All of this starts in vet school. In the course of our schooling we get a decent amount of unbiased scientific nutritional education from fully qualified veterinary nutritionists, but at least 18 class hours in each of the four years of veterinary school are spent on specialized diets and how they should be marketed to our clients. All of the students are provided with pet food, free, for every animal they own, for the duration of the four years. Most also sign up their friends and family for special discounted food and get paid to do this, and this is where the habit starts. They know that this could be a significant part of their cash flow over the next few decades, if they learn to play the game. And boy, do they ever.
As a fully fledged veterinarian, every time I purchase pet food from one of the large pet food corporations and sell it on to a client, the food company pays me money. It’s a lot, too. They give me anywhere from $10 to $25 a bag for recommending their diets. This drops with repeated sales to the same clients over time, so if a client repeatedly buys the same food for their pet, my payout decreases, down to the range of $5-8 per bag or case. This is why I am continually having people try new foods for their pets. If the company has a new diet out that they are pushing, though, the payout to the vets goes up a lot. I might get $45 for every big bag of a new diet that I sell, so I take advantage of this and really push new foods to clients to maximize my earnings.
There are also “team bonuses” for the clinic based on overall annual sales. If we sell food in excess of some target number, a check shows up at the clinic at the end of the year. No target hit, no bonus. Because of this, veterinarians who don’t have a flair for sales can bring the income down for the vets that they work with. There is often pressure from the higher producers for the low producers to sell more food, resulting in more pressure on the client to buy foods from the clinic.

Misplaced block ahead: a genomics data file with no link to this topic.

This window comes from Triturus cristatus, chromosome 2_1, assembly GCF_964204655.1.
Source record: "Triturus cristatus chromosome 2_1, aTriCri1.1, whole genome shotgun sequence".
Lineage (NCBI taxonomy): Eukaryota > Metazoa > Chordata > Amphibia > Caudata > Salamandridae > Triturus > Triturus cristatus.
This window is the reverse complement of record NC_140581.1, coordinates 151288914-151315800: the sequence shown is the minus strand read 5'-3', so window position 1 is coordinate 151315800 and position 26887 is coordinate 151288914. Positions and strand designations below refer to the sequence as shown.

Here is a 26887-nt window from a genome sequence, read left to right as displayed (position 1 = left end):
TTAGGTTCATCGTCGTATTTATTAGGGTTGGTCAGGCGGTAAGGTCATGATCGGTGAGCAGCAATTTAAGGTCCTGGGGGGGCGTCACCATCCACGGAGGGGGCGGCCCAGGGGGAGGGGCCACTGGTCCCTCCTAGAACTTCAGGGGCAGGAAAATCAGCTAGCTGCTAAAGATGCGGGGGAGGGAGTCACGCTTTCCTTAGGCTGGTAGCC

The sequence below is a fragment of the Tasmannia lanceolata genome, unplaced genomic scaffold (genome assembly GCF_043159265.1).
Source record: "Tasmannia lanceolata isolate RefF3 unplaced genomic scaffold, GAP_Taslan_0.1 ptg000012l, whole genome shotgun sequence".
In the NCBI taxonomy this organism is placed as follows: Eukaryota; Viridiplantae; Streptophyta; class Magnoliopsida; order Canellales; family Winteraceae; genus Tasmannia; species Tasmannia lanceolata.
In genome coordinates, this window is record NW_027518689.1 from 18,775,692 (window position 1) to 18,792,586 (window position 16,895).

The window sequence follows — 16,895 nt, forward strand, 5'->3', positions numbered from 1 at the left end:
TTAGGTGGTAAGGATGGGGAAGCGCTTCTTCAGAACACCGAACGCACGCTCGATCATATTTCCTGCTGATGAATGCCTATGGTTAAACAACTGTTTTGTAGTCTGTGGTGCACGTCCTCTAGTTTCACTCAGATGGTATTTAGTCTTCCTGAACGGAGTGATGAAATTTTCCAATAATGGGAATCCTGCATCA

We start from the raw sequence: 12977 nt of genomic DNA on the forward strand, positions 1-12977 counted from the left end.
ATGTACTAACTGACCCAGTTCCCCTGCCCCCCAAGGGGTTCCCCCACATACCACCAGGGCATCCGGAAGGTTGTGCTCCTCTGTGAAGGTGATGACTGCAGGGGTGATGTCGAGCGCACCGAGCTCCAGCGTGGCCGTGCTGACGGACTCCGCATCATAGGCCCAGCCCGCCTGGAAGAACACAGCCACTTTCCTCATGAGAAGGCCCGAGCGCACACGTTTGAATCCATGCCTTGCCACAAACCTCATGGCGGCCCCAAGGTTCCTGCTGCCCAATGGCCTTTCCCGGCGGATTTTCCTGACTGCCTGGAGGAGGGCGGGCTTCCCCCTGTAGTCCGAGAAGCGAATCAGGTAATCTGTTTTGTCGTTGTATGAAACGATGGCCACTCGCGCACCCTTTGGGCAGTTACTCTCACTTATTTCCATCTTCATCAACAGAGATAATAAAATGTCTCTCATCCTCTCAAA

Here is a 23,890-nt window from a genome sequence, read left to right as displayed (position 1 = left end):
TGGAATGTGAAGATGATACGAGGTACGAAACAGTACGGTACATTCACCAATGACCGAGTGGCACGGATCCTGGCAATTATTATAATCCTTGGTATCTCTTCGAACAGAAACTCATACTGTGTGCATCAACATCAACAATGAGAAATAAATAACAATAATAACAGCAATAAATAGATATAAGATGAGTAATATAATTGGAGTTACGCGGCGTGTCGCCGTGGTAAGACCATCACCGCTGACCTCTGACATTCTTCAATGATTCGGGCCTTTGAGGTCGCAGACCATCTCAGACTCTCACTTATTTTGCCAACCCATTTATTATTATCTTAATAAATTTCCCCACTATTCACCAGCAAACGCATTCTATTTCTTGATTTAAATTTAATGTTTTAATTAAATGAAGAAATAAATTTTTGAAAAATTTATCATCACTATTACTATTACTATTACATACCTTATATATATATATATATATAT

The checks for individual sales are made out to the vets personally, not the company, so I profit personally from food sales and so do all of my associates. In fact, every veterinarian I know is making quite a lot of money selling prescription and non-prescription pet foods. One of the vets in my graduating class told me he made about $70,000 last year in “appreciation money” from the big three veterinary pet food manufacturers. And he’s not the best at the game by a long shot.
An extra layer to the deal, particularly for practice owners, is the pet food company reps. If they see that I am buying less of a particular food this year than I did last year, they’ll come in and ask me why. If I tell them I’m recommending a competitor’s brand, they’ll sweeten the pot. To lure me back into the fold, they will promise (and actually provide) luxury vacations (under the guise of “continuing education”), special discounts on their foods (increasing my profit margins), and other incentives if I promise to “go steady” with their company for a year. If you play the game right, you can get a decent trip every couple of years by going back and forth between the companies. This also maximizes your cash back because you are continually putting pets on new foods, avoiding the classic “sales drop-off” I explained above.